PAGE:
Enjoy the little things, for one day you may look back and realise they were the big things.” – Robert Brault

Last week our Fit for Business breakfast series in both Sydney and Melbourne featured Peter Birtles, CEO of Super Retail Group.

His presentations were excellent, and not surprisingly – here is a business leader who while managing all the various aspects of brand, shop, digital, and online keeps his mind firmly based in the foundations of true customer first retailing.

Some highlight messages from Peter included:

There is a bit of a fascination in teams with the big idea and sometimes these big ideas work, and equally many times they don’t, it’s all or nothing. Rather, the notion that if everyone in your team is seeking incremental improvements, or the one per cent, as Peter puts it, the individual value adds become more palpable and tangible.

  • The aggregate effect of everyone achieving one per cent improvements in all areas of the business begins with each and every team member asking themselves whether there is a one per cent improvement to be made in customer experience, process application, or whatever it may be.
  • Single store through to big box monolith, single channel to full omni-channel retailer, the single largest commonality is people, or rather the leadership of people in retail. Interestingly as I thought about all the dialogue on technology, innovation, global retailing, social media and business information systems, I also reflect on Peter’s message that nothing leads a team and motivates a mission in retailing more than a good old fashioned, sleeves rolled up leader in the trenches with high visibility.
  • Multi-channel retailing is not just about systems and processes, it’s about people and culture, and it’s about change – transformational change that questions and enrols every team member into the commonly understood vision and deployment of its strategy.  Strong arm tactics never meaningfully change a culture, this too is a game of the “one percenters”.
  • Individuals and teams taking pride in their business and passionate about their cause are, as Peter says, are one of the truly important differentiators for your business. The role of leadership is to nurture this cultural direction and energy. No brilliant marketing or product strategy will compensate if this culture of incremental growth and value add is not in place.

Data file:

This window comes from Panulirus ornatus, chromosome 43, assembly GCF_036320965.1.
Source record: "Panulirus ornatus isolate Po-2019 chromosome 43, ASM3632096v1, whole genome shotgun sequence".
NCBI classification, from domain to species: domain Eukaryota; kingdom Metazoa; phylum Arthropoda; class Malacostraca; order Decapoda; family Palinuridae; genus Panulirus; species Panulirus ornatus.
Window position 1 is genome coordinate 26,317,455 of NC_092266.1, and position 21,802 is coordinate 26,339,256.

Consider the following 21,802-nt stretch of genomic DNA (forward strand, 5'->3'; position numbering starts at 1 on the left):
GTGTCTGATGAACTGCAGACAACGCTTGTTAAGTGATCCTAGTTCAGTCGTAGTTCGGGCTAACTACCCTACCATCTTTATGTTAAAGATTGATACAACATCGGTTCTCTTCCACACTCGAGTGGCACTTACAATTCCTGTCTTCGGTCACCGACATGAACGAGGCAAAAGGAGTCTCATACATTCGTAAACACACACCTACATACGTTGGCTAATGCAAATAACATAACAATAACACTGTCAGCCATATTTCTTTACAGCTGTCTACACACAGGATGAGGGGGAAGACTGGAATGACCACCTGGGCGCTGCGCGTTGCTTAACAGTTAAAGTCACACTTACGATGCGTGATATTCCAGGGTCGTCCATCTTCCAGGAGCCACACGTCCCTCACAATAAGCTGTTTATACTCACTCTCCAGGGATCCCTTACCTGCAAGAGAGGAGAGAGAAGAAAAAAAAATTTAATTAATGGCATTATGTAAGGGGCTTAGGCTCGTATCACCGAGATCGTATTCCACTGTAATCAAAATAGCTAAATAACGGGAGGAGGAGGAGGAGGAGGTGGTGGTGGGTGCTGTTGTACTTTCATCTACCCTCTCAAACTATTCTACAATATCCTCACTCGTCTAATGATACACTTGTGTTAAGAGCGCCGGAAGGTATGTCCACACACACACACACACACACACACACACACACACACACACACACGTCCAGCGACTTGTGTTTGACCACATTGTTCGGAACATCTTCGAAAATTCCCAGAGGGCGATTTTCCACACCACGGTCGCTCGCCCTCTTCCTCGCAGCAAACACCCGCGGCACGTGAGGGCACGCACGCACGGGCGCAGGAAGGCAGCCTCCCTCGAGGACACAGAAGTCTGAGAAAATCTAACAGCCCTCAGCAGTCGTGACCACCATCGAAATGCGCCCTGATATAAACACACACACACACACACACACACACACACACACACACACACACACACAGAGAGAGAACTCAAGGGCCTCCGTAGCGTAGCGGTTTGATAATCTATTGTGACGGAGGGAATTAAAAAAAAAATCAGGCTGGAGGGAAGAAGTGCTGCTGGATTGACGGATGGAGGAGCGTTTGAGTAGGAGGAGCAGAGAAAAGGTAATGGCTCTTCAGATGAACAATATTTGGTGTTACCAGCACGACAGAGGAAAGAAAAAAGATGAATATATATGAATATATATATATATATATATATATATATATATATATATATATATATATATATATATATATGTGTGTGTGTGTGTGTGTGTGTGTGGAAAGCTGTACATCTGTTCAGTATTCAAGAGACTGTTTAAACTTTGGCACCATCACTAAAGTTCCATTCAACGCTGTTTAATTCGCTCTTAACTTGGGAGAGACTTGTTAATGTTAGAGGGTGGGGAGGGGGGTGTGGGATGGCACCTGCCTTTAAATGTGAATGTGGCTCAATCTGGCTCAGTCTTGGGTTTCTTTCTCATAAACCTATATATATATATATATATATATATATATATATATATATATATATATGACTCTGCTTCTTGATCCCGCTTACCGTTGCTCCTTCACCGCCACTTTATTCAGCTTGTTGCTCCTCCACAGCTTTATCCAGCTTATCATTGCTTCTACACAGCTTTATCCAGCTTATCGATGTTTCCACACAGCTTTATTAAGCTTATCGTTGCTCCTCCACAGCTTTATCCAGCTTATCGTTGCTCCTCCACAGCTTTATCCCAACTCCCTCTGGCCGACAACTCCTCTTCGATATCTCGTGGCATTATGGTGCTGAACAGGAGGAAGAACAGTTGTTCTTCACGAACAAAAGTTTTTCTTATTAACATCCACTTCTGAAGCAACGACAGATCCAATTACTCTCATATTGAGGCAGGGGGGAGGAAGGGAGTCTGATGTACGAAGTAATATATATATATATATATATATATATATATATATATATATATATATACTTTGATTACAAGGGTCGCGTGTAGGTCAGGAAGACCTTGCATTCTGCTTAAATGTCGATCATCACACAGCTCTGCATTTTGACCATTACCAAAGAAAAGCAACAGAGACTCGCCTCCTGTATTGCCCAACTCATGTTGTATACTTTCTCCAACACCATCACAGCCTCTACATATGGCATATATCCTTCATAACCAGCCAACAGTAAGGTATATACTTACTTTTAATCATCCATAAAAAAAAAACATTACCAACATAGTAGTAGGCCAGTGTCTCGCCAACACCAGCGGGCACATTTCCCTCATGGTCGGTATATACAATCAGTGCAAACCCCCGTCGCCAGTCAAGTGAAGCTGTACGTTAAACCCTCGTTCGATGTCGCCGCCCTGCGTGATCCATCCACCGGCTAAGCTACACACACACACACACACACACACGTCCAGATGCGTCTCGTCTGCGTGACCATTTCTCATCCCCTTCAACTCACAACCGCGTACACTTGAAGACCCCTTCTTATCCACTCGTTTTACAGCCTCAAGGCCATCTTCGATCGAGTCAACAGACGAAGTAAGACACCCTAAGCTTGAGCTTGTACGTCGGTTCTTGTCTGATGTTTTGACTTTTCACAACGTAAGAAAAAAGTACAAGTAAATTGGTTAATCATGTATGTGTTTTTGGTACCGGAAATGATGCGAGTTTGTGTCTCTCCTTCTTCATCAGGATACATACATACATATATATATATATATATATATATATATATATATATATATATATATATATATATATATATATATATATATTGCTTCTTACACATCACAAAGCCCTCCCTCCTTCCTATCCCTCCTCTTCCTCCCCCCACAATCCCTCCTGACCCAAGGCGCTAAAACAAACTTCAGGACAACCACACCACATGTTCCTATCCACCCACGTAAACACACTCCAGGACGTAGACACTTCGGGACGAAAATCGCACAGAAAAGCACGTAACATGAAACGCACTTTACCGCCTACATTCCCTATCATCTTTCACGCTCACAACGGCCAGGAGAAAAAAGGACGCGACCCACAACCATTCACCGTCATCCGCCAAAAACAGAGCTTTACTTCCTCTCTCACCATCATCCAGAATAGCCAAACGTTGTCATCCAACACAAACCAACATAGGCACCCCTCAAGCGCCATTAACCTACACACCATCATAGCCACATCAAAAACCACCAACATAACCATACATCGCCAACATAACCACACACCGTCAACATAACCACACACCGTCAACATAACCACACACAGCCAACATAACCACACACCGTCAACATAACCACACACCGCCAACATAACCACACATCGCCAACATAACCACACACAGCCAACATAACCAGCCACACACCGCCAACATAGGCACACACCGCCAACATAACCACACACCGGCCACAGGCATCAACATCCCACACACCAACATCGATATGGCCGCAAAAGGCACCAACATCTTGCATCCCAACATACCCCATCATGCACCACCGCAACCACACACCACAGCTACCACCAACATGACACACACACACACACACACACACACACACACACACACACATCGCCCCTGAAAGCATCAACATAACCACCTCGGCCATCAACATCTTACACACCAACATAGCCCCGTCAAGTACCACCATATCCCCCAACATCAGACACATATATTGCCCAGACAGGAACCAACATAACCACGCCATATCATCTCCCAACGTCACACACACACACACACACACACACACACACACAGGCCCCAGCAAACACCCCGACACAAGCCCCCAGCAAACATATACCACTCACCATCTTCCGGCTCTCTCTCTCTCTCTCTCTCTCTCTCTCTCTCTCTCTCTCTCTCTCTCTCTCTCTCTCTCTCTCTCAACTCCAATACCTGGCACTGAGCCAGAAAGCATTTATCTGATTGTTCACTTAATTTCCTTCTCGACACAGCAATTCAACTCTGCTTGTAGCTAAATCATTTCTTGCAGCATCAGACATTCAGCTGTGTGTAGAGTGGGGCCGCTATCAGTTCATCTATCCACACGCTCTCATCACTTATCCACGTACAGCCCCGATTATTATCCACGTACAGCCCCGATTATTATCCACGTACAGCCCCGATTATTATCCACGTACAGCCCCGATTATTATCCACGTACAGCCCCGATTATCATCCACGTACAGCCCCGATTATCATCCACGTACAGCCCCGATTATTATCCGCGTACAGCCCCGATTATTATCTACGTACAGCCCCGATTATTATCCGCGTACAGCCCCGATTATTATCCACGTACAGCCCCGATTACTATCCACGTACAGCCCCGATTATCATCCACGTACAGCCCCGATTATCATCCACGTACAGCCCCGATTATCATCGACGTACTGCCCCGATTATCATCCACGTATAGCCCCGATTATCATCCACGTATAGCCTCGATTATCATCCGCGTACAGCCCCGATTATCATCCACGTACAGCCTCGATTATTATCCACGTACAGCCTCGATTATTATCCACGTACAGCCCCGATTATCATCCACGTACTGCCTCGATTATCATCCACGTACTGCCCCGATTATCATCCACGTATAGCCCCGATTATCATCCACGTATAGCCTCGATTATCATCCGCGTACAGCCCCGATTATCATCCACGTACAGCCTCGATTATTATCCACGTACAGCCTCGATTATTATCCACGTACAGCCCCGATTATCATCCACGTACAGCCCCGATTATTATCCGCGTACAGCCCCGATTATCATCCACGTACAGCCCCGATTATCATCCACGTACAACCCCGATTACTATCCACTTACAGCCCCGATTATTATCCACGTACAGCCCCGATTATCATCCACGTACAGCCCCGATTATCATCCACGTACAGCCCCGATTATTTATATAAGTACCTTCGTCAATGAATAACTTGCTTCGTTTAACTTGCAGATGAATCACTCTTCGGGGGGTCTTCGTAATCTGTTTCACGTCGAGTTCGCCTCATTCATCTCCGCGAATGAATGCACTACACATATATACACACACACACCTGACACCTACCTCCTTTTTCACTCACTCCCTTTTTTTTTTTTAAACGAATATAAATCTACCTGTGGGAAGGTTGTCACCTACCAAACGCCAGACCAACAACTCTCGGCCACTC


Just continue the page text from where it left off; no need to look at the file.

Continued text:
• The CEO that can serve a customer will deliver far greater front line leadership than any well produced document ever could and Peter not only understands thi,s he lives and breathes this axiom of good “fit” retailing.
  • Seeking feedback from customers and staff, acting on it decisively and noticeably, focussing on that one per cent incremental improvement, not looking for perfection in everything, just effort, output, teamwork, and commitment, every minute of every day and night through all the brands channels.
  • We live increasingly in the world of product and asset diversification and speculation as we try to turn our hand to making a dollar from as diverse sources as possible. Yet Peter’s next simple message is to “stick to what you are good at,” build on this point of difference and enhance your capabilities in every way possible to ensure that you stand head and shoulders above the rest.
  • Peter spoke about omni-channel retail, global challenges and opportunities, the need for meaningful customer insight and building the strategic architecture that delivers sustainable growth, yet I am reminded that retail is above all else, a people business and that great fit businesses are made up of great people.

Our next Fit for Business breakfast featuring Bernie Brookes, CEO of Myer, will take place on June 17 and 18. Will it be department store wars or strange bedfellows? Join us, with details to be provided soon or visit our website to register for updates.

Happy Fit Retailing
Brian Walker
Retail Doctor Group

First published by Inside Retail, March 2014